"Everyone I talked to here knows someone – directly or indirectly - affected by terrorist attacks"
When I talked to Afghans about the Boston bombings, rather than talk about them with a sense of cynicism or with a feeling of desensitization because of all the bombings they experience here – which you might expect – they expressed a deeper understanding of the tragedy, a deeper connection to it precisely because of what they experience here.The people I've met here are very moved by the tragic stories coming out of Boston, especially by the story of the family that suffered so many tragedies – they lost their 8-year-old son who was eating an ice cream when the attack happened, his younger sister lost a leg, and the mother suffered a brain injury. Everyone I talked to here knows someone – directly or indirectly - affected by terrorist attacks, and all of them expressed sympathy for the victims in Boston attacks and their loved ones.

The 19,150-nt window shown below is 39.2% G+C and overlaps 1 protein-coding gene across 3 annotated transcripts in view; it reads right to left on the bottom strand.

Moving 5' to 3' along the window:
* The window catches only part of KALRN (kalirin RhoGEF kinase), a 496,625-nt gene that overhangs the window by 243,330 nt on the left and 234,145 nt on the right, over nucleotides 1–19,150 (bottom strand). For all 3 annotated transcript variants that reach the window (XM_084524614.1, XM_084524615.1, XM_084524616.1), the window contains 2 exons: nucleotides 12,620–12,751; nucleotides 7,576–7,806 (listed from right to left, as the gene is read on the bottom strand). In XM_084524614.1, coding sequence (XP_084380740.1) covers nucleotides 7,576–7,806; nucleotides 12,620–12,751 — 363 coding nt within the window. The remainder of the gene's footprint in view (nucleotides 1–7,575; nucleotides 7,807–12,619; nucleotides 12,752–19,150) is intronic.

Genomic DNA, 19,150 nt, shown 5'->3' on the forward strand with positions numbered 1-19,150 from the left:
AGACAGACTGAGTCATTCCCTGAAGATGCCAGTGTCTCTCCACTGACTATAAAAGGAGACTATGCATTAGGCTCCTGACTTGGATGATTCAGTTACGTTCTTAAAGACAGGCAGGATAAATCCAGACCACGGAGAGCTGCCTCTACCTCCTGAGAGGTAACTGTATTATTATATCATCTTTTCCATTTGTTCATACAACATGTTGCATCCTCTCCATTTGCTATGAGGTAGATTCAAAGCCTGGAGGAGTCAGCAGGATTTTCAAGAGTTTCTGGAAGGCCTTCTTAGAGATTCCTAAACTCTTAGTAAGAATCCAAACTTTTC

"After living through three decades of war, I understand the pain of the Boston victims and of those who saw the explosions' aftermath"
I decided to pose with this sign because we’re all humans, and no humans in the world deserve to experience such sadness. After living through three decades of war, I completely understand the pain of the Boston victims and of those who saw the explosions' aftermath. I believe those who carry such attacks are inhuman. I think most Afghans feel the same way as I do.Attacks like this happen on a daily basis in Afghanistan; they’re part of everyday life. We’re very sad for the Americans, because they are not used to this. Their lives are usually peaceful, so an incident like this must really shake them up.I hope one day Afghanistan will also become the centre of the world’s attention, like Boston is now. Our people are fed up and need to be rescued from all this darkness and misfortune. In the case of my family, we lost our breadwinner when my husband died in an attack, and now I can’t afford for my children to study.